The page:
Relocating major buildings and the effects on traffic in Malta: A study

Traffic congestion is currently one of the major problems in Malta and has a negative impact on the country in terms of the economy, the environment and society in general. It has been established that congestion largely occurs at certain peaks, which mostly coincide with office and school hours. Nevertheless, when taking into account that the traffic flow is acceptable at other hours during the day, widening the roads and seeking to improve the infrastructure of the current road network merely to cater for peak hours is not necessarily the optimal solution.

This study proposes to reduce traffic congestion in Malta by relocating major buildings such as schools and hospitals from their current location to other areas. This could be achieved by using simulation techniques to analyse current data towards gaining insight into the effects such relocations would have on the road network. The proposed new locations were selected on the basis of current non-congested areas and focusing on main roads outside the congested town centres. The goal was to shift traffic outside the town centre, whilst maintaining the main road traffic as free-flowing as possible, thus leading to a positive impact on the environment in the living area of the general population.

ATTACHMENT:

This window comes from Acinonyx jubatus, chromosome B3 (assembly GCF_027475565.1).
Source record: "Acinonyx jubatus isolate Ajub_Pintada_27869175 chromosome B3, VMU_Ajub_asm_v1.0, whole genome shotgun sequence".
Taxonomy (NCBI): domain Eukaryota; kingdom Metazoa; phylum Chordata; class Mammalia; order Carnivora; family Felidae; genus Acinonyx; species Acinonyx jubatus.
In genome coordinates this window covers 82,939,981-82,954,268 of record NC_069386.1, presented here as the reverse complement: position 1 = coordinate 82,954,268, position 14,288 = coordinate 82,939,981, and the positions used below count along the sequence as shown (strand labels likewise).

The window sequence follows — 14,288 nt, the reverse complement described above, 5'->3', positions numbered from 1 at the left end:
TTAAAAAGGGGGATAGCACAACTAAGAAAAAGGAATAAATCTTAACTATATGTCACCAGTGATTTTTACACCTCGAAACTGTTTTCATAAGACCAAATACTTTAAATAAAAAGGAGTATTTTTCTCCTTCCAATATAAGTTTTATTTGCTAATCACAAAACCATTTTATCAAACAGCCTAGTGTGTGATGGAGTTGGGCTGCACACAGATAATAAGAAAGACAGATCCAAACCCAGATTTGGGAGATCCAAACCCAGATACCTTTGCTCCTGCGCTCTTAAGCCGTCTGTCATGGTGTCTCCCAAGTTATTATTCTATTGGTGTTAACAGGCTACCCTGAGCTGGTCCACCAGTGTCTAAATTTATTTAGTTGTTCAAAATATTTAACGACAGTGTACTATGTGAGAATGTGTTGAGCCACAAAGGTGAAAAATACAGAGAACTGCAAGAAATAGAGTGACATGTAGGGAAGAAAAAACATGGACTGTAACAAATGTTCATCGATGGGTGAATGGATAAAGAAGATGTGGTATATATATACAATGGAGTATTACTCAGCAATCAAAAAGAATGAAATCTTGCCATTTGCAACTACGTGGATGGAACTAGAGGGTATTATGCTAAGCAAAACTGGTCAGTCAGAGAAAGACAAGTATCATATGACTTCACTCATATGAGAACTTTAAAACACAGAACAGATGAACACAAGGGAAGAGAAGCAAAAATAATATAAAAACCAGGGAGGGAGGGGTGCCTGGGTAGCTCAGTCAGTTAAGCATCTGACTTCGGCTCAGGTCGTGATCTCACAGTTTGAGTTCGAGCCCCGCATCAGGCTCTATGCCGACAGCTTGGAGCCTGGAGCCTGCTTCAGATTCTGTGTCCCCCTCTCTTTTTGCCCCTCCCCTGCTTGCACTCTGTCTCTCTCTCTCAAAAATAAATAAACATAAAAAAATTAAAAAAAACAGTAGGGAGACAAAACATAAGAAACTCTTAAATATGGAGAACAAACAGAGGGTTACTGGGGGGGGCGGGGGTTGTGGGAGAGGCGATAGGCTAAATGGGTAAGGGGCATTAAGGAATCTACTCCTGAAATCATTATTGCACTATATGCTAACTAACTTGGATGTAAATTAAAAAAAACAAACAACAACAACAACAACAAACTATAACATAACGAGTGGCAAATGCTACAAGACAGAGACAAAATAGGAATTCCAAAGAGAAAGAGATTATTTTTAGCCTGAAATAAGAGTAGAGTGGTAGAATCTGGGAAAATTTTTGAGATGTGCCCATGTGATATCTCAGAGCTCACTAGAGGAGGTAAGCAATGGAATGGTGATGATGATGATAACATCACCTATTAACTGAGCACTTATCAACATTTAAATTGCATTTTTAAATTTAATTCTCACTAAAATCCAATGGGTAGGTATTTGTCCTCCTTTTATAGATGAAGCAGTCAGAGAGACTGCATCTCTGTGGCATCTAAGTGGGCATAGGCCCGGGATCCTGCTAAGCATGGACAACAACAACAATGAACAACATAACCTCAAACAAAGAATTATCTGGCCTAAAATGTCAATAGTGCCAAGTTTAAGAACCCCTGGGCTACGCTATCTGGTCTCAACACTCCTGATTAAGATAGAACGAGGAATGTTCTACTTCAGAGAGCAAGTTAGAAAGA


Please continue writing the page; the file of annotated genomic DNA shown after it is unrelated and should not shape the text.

Data relating to traffic congestion was obtained from TomTom, which provides historical traffic maps. TomTom indicates the vehicle density in a particular part of the road, with the respective date and time. A sample is shown in the accompanying image. The data obtained was then used to create the proposed simulation models. The simulation software Simul8 was used for recreating different scenarios of the relocation of such major buildings. Traffic data obtained using the simulation technique was compared with the old and proposed locations, following which an analysis on the effects of each site was conducted.

Multiple scenarios were implemented, including the change in location of the building, taking into consideration at least three different new locations. Another scenario was to identify another major building within a different category, in the same area and relocate it as well. This scenario was simulated both as a standalone and also in conjunction with the previous building. An analysis of the results and comparisons between the different scenarios was carried out.

At the final stage, the feasibility of the solution was assessed in terms of whether it would be effective to relocate such buildings, and the significance of the results obtained, alongside other considerations. Recommendations for possible implementation were made on the basis of the achieved results and subsequent evaluation.

Figure 1. Traffic heat map of a sample road network (as sourced from TomTom) and the related statistics
Student: Andrew Cachia
Course: B.Sc. IT (Hons.) Software Development
Supervisor: Dr Lalit Garg